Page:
THE CASE FOR POSITIVE INTEREST
An Austrian rebuttal of Summers et al, in four parts
THE TIME IS OUT OF JOINT
Over the years, any number of psychological experiments have been conducted in order to validate – or at least to give a veneer of academic corroboration to – a truth already well established by practical experience; namely, that we humans must continually struggle to overcome our basic animal instinct to seek instant gratification of our wants.
At root, MMM is based on the belief that the Credit Cycle is the Business Cycle; that fluctuations in money and credit are what give rise to instabilities in economies. It is our lot to live in a period where the checks and balances on such turbulence are much less robust than ever before; one where the deliberate violation of such restraint as does remain has become the very goal of active policy. To try to understand the interplay between money, asset markets, and the real world is the crux of what we do.
There is not much here that is a dull repetition of the mainstream economics practised so widely today. It may be a strange confession for the author of a publication called ‘Money, Macro & Markets’, but we like to start thinking about things from the individual perspective before working upwards to the collective – from micro to macro as it were. No spurious pseudo-science, just the rigorous application of logic tempered in the forge of experience.
For more detail, please download the Intro:-
Regular readers will know that the articles published here are but a small subset of the detailed work I undertake to analyse economic and political developments and their effects on markets. In order to give some idea of the scope of this, presented below is an archive of past issues of the Austrian School-informed, in-depth monthly publication, ‘Money, Macro & Markets’ in addition to which I compile twice monthly updates as the ‘Midweek Macro Musings’ which are also made available on a complimentary basis to subscribers to the former letter.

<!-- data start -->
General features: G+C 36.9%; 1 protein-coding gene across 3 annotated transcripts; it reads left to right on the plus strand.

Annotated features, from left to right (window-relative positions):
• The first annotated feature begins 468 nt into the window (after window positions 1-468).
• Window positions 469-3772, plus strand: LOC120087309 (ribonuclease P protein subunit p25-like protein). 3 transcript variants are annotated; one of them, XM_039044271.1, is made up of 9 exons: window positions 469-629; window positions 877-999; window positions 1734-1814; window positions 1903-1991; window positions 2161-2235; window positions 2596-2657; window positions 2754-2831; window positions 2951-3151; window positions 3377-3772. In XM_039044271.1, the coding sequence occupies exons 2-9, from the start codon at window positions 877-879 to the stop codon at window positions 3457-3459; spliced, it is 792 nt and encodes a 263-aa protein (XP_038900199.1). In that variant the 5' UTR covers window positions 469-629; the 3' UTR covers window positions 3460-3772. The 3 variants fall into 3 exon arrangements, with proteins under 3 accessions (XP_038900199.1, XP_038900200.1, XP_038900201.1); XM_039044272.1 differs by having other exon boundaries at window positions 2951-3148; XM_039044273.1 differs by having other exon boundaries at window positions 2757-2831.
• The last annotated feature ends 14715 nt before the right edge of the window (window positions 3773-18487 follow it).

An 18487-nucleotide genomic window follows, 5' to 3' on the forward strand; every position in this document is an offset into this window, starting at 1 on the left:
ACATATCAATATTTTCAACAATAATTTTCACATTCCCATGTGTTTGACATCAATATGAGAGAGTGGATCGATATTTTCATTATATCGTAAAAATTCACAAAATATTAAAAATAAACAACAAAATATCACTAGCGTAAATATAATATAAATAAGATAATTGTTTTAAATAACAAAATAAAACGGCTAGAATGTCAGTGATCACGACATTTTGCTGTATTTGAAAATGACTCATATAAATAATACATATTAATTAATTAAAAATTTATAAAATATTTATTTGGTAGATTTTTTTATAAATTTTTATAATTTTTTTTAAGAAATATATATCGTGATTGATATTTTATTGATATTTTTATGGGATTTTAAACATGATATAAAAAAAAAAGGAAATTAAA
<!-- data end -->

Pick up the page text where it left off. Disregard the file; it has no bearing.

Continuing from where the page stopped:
September 2016 – US equity (over)valuation: Eurozone policy overkill: Japan’s dire fiscal status
July 2016 – Liquidity traps: Post-Brexit UK: Chinese credit
June 2016 – US Labour Market: Productivity Unpuzzled
May 2016 – IMF Ship of Fools: China the Next Sucker
April 2016 – UK deficit – Fred Karney’s Circus: China’s Drain: US – All in Order
March 2016 – ECB Overkill: The Farm Patch goes Oil Patch: Beijing Fingers in the Dam: Drilling Down
February 2016 – China Hopium Wars: USA Top-end Teetering: Saudi’s Empty Quarters: Is Cheap Oil Good?
January 2016 – China promises reform (again): The Fed finally does it: Carney sees no signal: ECB running out of debtors
November 2015 – Hocus Pocus: UK Sells the Family Silver to Europe: USA ABCT: China JIitters
October 2015 – Against Stupidity: Tail-chasing at the Fed: Lipstick on the Chinese Pig: Stocks (& Bonds) for the Long Run
September 2015 – Mississippi Bubble Chinese-style: Reserves & Repos Cheatsheet: Shuddup, already!
August 2015 – China’s Fake Boom: FRB Wash, Spin, Repeat: UK World per capita Deficit Champs: Euro Money Explosion: Real Commodities still not cheap
July 2015 – China & the Water(ed) Margin: Spending the Swiss Hoards: Behind the Fed Curve: CPI Mania goes Global: US Equity Valuations
June 2015 – China Running to Stand Still: USA Fewer Grasshoppers per Ant: UK New Regime, Old problems: Europe’s Rational(ized) Bubble
For subscription details, please refer to the HindeSight Letters page.